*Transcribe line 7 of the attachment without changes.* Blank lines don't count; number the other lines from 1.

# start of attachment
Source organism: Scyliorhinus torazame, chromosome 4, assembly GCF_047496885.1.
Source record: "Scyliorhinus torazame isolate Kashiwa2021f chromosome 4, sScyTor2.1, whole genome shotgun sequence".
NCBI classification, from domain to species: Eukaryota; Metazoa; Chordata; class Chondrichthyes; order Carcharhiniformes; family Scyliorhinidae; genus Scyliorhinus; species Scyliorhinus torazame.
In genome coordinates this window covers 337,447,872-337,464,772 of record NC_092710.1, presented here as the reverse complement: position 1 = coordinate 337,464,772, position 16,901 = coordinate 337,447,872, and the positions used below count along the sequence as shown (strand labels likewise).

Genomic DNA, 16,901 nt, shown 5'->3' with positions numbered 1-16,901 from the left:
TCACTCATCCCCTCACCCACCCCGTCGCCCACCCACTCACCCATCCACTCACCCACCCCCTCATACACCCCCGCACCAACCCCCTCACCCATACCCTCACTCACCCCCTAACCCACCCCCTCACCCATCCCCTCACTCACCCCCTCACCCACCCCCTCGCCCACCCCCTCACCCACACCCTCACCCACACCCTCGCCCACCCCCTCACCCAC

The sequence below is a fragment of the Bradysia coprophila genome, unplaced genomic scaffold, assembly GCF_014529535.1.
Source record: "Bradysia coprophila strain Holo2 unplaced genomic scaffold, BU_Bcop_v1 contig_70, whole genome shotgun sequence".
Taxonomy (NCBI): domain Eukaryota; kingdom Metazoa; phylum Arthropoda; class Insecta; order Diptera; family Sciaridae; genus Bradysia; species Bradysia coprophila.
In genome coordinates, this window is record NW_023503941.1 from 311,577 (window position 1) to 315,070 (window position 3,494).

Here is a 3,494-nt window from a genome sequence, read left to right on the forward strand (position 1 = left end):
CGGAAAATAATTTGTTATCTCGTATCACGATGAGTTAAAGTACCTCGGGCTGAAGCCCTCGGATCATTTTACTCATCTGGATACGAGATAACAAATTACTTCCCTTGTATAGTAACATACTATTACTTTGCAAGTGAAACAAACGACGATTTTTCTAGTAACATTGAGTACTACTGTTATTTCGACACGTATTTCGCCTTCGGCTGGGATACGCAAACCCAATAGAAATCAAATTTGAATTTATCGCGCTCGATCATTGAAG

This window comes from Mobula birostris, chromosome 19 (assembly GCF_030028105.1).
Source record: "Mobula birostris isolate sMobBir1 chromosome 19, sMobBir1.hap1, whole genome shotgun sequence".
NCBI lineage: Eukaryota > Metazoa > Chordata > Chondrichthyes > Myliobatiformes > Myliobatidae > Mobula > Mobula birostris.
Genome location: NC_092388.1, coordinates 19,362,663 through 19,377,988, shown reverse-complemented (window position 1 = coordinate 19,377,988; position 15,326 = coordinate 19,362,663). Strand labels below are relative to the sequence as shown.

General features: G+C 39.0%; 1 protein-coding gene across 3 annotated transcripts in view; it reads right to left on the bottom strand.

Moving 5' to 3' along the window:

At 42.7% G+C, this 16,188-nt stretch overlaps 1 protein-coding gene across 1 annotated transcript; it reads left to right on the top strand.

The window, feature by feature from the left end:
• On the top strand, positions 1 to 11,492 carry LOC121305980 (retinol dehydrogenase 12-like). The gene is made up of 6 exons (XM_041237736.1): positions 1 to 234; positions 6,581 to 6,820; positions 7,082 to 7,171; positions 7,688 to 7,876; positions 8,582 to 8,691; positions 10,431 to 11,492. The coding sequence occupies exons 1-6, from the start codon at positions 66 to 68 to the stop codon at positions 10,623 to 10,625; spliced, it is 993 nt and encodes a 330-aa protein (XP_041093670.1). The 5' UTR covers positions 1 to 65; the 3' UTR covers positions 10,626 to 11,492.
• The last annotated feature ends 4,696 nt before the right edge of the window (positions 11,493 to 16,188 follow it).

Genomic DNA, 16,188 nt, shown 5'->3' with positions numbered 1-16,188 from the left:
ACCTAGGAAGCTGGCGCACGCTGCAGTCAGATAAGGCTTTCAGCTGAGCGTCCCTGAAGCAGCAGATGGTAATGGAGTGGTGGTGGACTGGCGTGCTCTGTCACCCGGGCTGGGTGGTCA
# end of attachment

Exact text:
The sequence below is a fragment of the Bradysia coprophila genome, unplaced genomic scaffold, assembly GCF_014529535.1.